“When out with friends or at dinner parties, I frequently get asked, ‘So what do you do?’ My ‘I’m a biology multi-classroom leader’ response receives perplexed looks, so my boyfriend usually pipes in, ‘It’s kind of like the science department chair’—and then I have to kindly say, ‘Well, sort of, except that I do all this other stuff…’
“As the leader of a five-person teaching team at a high-need Charlotte, N.C., high school, I teach a senior International Baccalaureate biology class every other day for one period—leaving 88 percent of my time to coach my team teachers, teach with them, pull out students to work one-on-one, lead data meetings, or anything else necessary to help my teachers and students succeed. Now, instead of teaching just my own 80 or 100 students, I reach all 500 biology students.”
–Charlotte-Mecklenburg Multi-Classroom Leader for Biology Erin A. Burns, in More Powerful Than a Department Chair
In January’s installment in the Opportunity Culture series on Real Clear Education, Erin Burns writes about her experience as a multi-classroom leader (MCL) at West Charlotte High School, and the difference between that role and a previous position as a “professional learning community” (PLC) lead. “As PLC lead, I was in the dark,” about what the teachers in the PLC actually did in the classrooms–and no true authority to match the title, regardless of how the teachers were doing.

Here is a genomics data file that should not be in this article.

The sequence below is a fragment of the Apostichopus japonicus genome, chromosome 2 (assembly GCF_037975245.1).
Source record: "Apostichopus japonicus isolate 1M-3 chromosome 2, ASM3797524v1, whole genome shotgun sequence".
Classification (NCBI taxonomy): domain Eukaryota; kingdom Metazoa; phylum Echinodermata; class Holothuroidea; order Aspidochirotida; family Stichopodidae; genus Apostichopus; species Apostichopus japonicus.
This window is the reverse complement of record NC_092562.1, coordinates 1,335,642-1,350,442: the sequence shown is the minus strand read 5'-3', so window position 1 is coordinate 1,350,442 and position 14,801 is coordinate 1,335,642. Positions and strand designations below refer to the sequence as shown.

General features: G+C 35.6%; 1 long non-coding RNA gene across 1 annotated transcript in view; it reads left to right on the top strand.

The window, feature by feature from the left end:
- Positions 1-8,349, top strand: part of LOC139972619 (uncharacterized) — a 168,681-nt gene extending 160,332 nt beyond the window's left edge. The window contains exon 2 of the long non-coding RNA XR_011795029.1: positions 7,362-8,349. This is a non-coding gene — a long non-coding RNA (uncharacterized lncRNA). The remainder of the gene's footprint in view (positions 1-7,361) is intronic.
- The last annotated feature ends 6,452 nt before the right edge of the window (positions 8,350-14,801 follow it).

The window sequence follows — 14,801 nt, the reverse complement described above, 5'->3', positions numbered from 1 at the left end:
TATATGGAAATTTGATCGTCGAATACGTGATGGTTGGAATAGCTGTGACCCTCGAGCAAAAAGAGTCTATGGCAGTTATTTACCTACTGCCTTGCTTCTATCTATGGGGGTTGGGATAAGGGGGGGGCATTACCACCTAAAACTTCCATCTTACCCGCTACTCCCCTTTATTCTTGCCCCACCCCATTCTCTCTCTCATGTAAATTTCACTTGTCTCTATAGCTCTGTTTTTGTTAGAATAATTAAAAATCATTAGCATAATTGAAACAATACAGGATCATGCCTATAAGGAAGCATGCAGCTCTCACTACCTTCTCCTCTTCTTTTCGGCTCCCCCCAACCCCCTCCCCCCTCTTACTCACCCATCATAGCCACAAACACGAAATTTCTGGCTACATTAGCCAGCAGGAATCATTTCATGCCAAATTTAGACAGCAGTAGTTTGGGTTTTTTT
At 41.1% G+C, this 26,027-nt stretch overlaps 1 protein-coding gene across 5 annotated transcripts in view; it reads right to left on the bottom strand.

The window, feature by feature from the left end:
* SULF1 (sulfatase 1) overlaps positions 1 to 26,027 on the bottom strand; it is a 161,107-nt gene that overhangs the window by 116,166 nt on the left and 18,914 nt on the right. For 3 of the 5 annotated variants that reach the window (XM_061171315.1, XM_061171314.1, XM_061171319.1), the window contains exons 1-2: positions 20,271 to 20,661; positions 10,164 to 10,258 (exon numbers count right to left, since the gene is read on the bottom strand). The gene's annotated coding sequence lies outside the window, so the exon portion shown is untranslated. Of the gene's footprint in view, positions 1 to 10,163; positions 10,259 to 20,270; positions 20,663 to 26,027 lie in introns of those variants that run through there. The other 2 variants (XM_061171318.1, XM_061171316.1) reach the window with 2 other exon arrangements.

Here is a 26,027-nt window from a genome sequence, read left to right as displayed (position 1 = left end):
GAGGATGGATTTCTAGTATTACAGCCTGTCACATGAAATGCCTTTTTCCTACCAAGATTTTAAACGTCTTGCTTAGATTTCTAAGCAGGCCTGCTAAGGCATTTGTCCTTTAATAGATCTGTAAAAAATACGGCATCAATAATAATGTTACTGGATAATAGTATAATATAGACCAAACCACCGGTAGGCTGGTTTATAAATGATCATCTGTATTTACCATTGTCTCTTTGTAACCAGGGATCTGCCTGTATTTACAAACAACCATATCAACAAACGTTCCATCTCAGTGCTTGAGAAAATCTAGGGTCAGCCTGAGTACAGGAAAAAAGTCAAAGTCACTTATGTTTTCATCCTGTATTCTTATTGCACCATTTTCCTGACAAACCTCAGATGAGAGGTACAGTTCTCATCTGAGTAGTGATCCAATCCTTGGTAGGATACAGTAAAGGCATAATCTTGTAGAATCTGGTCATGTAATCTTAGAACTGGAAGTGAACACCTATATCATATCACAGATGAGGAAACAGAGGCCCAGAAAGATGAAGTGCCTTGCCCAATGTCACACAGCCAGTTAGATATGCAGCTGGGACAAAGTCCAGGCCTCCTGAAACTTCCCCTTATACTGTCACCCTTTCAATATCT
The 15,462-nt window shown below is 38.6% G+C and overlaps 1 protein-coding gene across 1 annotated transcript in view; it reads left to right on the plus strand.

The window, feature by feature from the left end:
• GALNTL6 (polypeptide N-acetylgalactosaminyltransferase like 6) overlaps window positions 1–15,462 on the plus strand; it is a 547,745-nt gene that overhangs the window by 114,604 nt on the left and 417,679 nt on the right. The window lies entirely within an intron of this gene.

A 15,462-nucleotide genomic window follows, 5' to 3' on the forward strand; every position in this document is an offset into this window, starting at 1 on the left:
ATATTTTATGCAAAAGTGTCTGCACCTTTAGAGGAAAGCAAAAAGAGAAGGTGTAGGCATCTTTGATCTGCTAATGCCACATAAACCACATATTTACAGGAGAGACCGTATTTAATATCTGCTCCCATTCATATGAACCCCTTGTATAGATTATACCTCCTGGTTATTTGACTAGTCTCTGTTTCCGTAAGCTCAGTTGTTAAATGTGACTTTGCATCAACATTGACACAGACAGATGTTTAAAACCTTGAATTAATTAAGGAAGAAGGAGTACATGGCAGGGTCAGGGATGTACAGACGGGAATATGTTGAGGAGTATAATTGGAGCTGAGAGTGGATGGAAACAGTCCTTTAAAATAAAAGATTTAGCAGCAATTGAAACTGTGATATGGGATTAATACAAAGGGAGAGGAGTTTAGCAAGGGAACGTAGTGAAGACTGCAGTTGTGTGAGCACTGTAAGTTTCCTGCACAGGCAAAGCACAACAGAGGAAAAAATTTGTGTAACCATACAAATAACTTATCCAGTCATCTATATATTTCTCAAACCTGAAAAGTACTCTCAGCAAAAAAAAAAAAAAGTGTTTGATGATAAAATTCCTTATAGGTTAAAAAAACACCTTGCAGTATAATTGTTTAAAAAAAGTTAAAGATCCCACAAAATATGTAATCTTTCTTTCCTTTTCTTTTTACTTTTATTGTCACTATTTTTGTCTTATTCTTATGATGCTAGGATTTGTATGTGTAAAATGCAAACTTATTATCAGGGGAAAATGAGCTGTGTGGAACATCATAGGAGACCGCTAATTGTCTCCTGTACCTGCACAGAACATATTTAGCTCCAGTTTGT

As an MCL, she has authority to coach the team, and accountability for the results of all the team’s students. She continues to teach, but has just one regularly scheduled class–giving her great flexibility to co-teach, analyze student data for the team, lead the lesson planning for each week, and meet weekly with the team together and individually.
Read more in her full column about how she does it all, and what glitches she’s encountered–and the difference it makes for students, and hear her thoughts in the accompanying video.
This is the ninth in the Opportunity Culture series–read them all here.